I’ve used Prismacolor cool greys for years and years, but lately I’ve been opting to use some virtual markers I created in Photoshop from scans of my Prismacolors on the Border & Riley paper. They’re not quite the organic feel of the real thing though, so I’m kind of on the fence here.



I preface this with the reminder that for probably half of my career I worked hunched over a coffee table in our living room. But when we moved to a larger house and I got an office I splurged on this Alvin drafting table. It’s nice to be able to work without sitting on the floor.



And while we’re talking about sitting, my Swopper stool was another I’ve-got-my-own-office  splurge. It takes a little getting used to, but my back continues to thank me.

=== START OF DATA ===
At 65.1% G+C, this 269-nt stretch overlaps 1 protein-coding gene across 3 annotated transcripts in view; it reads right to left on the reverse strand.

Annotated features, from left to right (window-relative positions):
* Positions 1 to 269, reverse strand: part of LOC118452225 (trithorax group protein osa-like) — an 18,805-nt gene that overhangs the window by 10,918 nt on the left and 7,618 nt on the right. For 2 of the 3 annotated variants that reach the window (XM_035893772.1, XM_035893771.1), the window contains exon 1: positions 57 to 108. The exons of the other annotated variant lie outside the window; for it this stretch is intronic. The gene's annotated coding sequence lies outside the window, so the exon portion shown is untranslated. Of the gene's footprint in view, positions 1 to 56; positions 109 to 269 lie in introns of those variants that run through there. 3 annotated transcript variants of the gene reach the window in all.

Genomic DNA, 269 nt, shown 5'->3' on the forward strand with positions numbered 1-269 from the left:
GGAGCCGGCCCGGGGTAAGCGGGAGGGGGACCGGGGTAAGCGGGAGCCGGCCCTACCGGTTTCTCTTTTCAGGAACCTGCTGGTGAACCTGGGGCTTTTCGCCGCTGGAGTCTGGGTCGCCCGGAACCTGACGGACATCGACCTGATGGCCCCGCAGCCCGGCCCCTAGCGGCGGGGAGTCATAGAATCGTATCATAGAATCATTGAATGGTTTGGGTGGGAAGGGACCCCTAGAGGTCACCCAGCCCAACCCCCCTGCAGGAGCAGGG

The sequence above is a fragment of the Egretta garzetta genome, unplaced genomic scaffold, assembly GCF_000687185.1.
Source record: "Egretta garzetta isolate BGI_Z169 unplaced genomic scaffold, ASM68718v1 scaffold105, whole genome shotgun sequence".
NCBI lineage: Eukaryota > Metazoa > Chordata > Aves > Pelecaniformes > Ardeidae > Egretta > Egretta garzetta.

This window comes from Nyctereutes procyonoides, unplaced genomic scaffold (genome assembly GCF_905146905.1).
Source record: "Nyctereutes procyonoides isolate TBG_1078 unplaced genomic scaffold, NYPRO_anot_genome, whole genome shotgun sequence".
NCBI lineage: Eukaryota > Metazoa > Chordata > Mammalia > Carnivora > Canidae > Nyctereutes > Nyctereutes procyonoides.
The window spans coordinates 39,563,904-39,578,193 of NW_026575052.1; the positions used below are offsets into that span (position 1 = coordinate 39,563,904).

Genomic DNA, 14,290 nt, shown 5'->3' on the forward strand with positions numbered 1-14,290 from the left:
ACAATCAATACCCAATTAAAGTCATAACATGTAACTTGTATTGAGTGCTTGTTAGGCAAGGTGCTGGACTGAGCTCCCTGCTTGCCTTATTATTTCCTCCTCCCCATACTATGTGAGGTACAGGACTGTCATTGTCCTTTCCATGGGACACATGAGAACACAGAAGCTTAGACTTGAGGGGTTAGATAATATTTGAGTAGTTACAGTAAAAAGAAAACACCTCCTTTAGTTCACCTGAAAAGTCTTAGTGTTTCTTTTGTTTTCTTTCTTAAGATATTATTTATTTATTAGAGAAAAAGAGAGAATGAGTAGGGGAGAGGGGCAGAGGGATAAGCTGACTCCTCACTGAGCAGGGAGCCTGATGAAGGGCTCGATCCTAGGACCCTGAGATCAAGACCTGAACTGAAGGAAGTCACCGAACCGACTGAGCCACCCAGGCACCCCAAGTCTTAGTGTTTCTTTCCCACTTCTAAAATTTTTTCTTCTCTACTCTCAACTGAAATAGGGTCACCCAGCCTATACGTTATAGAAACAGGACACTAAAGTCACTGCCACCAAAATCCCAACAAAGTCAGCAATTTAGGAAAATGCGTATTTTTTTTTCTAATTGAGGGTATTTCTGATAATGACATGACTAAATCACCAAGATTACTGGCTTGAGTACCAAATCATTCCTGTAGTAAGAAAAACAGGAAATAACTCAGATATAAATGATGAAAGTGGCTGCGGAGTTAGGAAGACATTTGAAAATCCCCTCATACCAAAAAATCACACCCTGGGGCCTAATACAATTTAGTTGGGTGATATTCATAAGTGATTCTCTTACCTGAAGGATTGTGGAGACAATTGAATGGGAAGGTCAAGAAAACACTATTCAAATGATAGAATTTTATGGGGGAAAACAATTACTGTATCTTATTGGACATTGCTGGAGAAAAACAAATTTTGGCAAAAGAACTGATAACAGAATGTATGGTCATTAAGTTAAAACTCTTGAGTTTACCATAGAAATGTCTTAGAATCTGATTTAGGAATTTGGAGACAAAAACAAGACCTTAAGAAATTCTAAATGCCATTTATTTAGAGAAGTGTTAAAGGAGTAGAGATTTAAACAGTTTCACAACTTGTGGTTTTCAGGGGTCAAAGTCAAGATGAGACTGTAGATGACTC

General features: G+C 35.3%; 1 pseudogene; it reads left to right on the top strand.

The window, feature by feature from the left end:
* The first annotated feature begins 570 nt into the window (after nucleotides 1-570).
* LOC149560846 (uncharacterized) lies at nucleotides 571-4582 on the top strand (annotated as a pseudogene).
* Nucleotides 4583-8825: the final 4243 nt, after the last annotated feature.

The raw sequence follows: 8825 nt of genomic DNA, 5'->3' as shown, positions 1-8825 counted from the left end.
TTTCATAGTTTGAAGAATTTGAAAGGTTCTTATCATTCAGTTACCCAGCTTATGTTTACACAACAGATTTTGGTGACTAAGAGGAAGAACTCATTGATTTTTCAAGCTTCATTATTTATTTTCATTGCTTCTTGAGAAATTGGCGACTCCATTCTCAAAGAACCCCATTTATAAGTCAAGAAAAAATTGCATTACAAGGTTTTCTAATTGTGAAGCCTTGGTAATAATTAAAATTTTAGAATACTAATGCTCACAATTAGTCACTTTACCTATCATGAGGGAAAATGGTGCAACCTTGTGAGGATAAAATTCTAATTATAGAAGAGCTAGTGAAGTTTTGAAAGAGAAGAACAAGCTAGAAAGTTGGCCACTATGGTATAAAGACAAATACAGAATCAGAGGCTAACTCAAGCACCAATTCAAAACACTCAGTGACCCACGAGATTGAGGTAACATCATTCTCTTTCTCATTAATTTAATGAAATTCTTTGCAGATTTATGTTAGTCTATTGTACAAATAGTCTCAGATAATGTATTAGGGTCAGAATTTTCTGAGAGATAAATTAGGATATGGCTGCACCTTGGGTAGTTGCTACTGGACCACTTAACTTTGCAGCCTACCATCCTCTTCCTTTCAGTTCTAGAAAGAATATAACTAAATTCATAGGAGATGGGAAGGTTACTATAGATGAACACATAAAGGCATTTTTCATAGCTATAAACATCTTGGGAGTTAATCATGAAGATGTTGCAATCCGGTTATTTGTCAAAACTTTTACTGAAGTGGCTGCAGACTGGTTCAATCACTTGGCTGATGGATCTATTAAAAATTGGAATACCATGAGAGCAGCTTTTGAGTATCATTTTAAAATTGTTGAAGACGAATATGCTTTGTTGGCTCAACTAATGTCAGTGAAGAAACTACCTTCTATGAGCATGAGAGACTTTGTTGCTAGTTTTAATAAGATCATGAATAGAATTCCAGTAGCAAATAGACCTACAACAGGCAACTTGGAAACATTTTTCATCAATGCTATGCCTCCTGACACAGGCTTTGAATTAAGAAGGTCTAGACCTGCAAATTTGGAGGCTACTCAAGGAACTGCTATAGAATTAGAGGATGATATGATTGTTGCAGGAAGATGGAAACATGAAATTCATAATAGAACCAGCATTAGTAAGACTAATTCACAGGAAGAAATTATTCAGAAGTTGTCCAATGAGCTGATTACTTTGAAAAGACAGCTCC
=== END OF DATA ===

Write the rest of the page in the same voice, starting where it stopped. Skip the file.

I built my own taboret (I had to look up the word “taboret.” I was going to call it my drawer thingy) out of various Elfa pieces at the Container Store. Easy, sturdy, and cost effective.

Light Desk


The way I work is to do a messy sketch, and then ink over it on my light desk. For years I used a much bulkier one, which was sort of hard to work on with my table, so this newer thinner LightPad is a Godsend. I still have trouble making the back “sticky” enough to store it on my desk though.



Your standard sturdy Luxo combo. This thing is awesome and I adore it.



I’ve waxed poetic about my Mac before, and usually someone chimes in and tells me I’m paying for the name and I’m a jerk and all that. But when my last iMac had 2 weeks left in AppleCare, and the Genius Bar couldn’t figure out my problem, they gave me a brand new iMac and a new AppleCare to go with it. No questions asked.